BOGOTA, Nov 15 (Reuters) - Colombian coal production fell 8 percent in the third quarter to 21 million tonnes versus the same period last year as labor disputes cut output in the world’s fourth-largest coal exporter, according to data from the mining regulator.
Strikes at a key coal railway serving some of the country’s top producers and at a large mine have had a negative impact on output in Latin America’s top exporter of the material.
Drummond, the country’s second-biggest exporter, saw production increase a paltry 1.7 percent in the quarter to around 6 million tonnes versus a year before. Output fell 8.5 percent versus the second quarter this year.
Glencore-owned mines saw output drop 21 percent due to a 3-month-long strike at La Jagua coal mine. La Jagua’s is the highest-quality coal produced in Colombia and the mine’s production plunged 92 percent in the third quarter.
Compared with the second quarter of 2012, total output from the mines f ell nearly 19 percent.
The walkout to demand higher wages and better working conditions started on July 19 and became one of the longest labor strikes in the sector’s recent history, ending in late October.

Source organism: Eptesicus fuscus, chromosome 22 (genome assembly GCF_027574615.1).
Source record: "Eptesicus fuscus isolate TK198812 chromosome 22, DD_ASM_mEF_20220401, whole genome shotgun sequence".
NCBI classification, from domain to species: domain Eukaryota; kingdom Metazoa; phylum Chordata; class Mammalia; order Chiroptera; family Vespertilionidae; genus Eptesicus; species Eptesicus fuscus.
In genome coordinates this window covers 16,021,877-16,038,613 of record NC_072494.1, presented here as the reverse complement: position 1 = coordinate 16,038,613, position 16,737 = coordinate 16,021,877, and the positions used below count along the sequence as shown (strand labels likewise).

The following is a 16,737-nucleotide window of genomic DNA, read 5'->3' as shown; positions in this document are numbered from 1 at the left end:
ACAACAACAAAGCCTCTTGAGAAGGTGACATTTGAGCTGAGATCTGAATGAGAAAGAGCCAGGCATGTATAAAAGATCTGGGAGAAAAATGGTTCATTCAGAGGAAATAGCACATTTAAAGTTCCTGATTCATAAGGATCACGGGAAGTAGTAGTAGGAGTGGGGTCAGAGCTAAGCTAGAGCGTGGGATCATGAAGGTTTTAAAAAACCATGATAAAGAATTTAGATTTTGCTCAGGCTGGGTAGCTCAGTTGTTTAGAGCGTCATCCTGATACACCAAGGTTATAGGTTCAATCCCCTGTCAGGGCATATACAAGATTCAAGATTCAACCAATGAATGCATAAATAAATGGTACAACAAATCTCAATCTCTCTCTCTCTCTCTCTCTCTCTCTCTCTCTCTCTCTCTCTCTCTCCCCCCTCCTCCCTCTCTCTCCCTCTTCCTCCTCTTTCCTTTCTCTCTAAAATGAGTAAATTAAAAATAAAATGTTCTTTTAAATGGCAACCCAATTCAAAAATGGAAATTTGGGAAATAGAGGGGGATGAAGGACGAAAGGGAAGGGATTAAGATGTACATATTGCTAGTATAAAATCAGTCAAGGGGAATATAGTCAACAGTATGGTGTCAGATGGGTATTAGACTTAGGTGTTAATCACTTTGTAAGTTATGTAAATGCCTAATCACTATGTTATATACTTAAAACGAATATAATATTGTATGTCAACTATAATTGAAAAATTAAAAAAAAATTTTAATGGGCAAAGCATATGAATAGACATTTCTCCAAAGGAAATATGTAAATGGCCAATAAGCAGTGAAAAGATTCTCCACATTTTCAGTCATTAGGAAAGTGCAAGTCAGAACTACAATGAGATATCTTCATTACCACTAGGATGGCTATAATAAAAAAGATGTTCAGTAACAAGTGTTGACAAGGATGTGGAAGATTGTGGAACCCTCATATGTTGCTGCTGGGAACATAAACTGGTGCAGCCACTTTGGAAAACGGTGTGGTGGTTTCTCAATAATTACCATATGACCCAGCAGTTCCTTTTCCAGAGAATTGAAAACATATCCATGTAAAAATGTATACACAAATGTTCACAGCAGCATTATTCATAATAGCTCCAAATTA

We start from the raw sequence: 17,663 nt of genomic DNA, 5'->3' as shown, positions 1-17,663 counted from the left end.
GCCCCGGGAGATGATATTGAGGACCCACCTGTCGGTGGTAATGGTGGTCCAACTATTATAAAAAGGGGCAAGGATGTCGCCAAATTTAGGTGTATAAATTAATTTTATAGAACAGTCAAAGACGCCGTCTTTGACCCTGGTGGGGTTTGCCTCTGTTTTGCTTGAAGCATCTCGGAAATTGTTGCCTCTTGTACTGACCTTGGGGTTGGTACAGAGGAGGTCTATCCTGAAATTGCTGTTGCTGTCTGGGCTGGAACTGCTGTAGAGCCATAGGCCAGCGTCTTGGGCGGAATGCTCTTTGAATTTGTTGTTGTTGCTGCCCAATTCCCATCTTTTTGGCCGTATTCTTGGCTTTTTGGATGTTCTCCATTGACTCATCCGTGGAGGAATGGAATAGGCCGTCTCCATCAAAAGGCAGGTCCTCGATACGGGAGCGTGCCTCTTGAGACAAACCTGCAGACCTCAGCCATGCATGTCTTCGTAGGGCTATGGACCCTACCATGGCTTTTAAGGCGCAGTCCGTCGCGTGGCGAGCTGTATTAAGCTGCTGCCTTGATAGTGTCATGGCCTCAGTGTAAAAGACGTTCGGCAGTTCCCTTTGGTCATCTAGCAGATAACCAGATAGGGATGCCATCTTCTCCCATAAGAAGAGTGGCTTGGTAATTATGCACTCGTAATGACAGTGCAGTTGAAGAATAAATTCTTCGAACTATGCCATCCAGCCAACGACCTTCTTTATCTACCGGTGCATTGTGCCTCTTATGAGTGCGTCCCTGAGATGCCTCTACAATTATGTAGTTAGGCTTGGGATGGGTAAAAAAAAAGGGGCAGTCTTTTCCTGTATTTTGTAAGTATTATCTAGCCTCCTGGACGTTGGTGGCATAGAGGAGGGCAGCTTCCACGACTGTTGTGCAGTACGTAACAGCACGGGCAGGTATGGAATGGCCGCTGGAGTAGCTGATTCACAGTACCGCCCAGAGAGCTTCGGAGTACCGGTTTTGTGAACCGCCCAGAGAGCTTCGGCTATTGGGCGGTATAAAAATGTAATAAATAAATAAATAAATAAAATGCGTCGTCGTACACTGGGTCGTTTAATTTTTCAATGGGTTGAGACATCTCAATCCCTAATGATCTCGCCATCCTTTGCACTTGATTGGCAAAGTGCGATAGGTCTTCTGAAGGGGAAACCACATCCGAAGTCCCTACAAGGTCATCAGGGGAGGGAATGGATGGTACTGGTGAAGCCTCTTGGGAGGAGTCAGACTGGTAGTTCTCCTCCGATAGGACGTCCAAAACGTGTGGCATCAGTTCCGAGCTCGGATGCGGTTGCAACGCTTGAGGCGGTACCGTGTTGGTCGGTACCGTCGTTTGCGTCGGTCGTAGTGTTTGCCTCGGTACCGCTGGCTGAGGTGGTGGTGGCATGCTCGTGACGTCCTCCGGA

Drummond and Glencore’s Prodeco unit are shareholders in the Fenoco railway whose workers went on strike for more than a month in July-August.
In the July-to-September period, coal production at Colombia’s largest exporter, Cerrejon, fell about 2 percent to 8.7 million tonnes versus the same period in 2011, regulator data showed. It decreased around 7 percent versus the second quarter.
The Andean nation’s thermal coal sector is dominated by major producers such as Glencore, Drummond and Cerrejon, which is jointly owned by BHP Billiton Plc, Anglo American Plc and Xstrata Plc.
Labor strife has forced the government to lower its production goal to 93 million tonnes for 2012 from a previous target of 97 million tonnes. Colombia produced 85.8 million tonnes last year.
Colombia’s mining industry has also faced increased attacks by Revolutionary Armed Forces of Colombia (FARC) rebels this year despite Bogota sending thousands of additional troops to protect the sector.
The government and FARC guerrillas have started a peace process aimed at finding a negotiated end to the 5-decade-old conflict. At the start of talks, rebels called for foreign oil and mining interests to leave the country.